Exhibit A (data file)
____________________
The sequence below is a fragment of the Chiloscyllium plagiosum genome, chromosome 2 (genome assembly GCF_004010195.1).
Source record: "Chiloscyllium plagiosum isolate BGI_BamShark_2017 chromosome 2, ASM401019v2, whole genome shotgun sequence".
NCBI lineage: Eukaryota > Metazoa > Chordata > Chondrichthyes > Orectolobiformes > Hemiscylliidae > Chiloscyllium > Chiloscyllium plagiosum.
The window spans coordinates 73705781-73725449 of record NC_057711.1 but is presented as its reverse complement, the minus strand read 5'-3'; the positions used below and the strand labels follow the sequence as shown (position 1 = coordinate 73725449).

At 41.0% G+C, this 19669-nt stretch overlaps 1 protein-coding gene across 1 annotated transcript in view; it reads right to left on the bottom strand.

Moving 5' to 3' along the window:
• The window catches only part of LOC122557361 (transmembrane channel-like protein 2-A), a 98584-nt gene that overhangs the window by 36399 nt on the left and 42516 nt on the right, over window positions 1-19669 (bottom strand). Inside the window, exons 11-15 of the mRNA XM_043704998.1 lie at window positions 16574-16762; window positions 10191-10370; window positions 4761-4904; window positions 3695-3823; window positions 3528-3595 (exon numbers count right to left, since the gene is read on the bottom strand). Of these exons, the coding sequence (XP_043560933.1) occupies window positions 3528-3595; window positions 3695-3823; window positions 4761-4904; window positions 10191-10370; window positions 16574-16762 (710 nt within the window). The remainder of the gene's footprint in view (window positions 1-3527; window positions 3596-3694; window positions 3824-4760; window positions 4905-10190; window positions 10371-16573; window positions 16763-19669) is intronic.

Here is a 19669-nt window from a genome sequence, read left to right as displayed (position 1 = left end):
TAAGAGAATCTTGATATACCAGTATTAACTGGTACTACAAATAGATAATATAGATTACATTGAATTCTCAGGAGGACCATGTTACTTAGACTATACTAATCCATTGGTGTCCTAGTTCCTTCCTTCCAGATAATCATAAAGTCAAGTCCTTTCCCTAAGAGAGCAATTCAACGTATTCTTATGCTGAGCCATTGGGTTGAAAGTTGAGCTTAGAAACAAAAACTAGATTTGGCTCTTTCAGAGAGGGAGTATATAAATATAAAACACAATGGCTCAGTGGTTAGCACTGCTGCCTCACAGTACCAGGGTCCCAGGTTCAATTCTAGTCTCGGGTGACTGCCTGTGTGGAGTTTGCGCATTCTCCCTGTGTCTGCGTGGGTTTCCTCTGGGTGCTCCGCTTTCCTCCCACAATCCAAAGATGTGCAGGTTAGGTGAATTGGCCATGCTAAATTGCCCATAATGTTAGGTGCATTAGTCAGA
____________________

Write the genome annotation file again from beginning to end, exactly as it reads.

The sequence below is a fragment of the Chiloscyllium plagiosum genome, chromosome 2 (genome assembly GCF_004010195.1).
Source record: "Chiloscyllium plagiosum isolate BGI_BamShark_2017 chromosome 2, ASM401019v2, whole genome shotgun sequence".
NCBI lineage: Eukaryota > Metazoa > Chordata > Chondrichthyes > Orectolobiformes > Hemiscylliidae > Chiloscyllium > Chiloscyllium plagiosum.
The window spans coordinates 73705781-73725449 of record NC_057711.1 but is presented as its reverse complement, the minus strand read 5'-3'; the positions used below and the strand labels follow the sequence as shown (position 1 = coordinate 73725449).

At 41.0% G+C, this 19669-nt stretch overlaps 1 protein-coding gene across 1 annotated transcript in view; it reads right to left on the bottom strand.

Moving 5' to 3' along the window:
• The window catches only part of LOC122557361 (transmembrane channel-like protein 2-A), a 98584-nt gene that overhangs the window by 36399 nt on the left and 42516 nt on the right, over window positions 1-19669 (bottom strand). Inside the window, exons 11-15 of the mRNA XM_043704998.1 lie at window positions 16574-16762; window positions 10191-10370; window positions 4761-4904; window positions 3695-3823; window positions 3528-3595 (exon numbers count right to left, since the gene is read on the bottom strand). Of these exons, the coding sequence (XP_043560933.1) occupies window positions 3528-3595; window positions 3695-3823; window positions 4761-4904; window positions 10191-10370; window positions 16574-16762 (710 nt within the window). The remainder of the gene's footprint in view (window positions 1-3527; window positions 3596-3694; window positions 3824-4760; window positions 4905-10190; window positions 10371-16573; window positions 16763-19669) is intronic.

Here is a 19669-nt window from a genome sequence, read left to right as displayed (position 1 = left end):
TAAGAGAATCTTGATATACCAGTATTAACTGGTACTACAAATAGATAATATAGATTACATTGAATTCTCAGGAGGACCATGTTACTTAGACTATACTAATCCATTGGTGTCCTAGTTCCTTCCTTCCAGATAATCATAAAGTCAAGTCCTTTCCCTAAGAGAGCAATTCAACGTATTCTTATGCTGAGCCATTGGGTTGAAAGTTGAGCTTAGAAACAAAAACTAGATTTGGCTCTTTCAGAGAGGGAGTATATAAATATAAAACACAATGGCTCAGTGGTTAGCACTGCTGCCTCACAGTACCAGGGTCCCAGGTTCAATTCTAGTCTCGGGTGACTGCCTGTGTGGAGTTTGCGCATTCTCCCTGTGTCTGCGTGGGTTTCCTCTGGGTGCTCCGCTTTCCTCCCACAATCCAAAGATGTGCAGGTTAGGTGAATTGGCCATGCTAAATTGCCCATAATGTTAGGTGCATTAGTCAGA